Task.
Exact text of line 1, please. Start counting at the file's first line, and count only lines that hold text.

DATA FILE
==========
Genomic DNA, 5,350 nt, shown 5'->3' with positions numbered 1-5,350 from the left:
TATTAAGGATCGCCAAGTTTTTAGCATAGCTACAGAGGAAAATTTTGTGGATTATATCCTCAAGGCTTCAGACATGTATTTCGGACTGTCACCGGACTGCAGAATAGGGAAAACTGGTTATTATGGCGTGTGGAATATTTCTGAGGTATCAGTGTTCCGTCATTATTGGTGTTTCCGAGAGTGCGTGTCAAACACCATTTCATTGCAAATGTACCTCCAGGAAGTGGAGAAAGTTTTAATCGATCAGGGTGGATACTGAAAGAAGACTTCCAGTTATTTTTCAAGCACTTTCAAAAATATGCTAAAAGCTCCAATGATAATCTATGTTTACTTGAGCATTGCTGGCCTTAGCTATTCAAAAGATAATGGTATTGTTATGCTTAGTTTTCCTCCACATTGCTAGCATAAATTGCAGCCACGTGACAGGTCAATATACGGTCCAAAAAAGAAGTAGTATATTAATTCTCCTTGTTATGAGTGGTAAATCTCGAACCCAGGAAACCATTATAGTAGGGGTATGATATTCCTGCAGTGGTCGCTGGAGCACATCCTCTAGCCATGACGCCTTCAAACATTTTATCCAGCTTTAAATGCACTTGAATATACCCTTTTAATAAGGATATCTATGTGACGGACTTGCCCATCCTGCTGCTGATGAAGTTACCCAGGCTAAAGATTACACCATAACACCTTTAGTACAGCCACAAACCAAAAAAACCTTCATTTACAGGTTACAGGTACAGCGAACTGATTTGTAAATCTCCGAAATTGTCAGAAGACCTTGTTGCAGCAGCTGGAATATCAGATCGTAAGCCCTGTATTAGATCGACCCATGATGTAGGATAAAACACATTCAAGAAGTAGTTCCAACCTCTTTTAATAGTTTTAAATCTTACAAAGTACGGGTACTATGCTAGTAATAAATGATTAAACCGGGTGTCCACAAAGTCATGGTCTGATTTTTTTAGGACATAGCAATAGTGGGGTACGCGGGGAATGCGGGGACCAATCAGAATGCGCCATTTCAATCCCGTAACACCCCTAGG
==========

Genomic DNA, 5,350 nt, shown 5'->3' with positions numbered 1-5,350 from the left: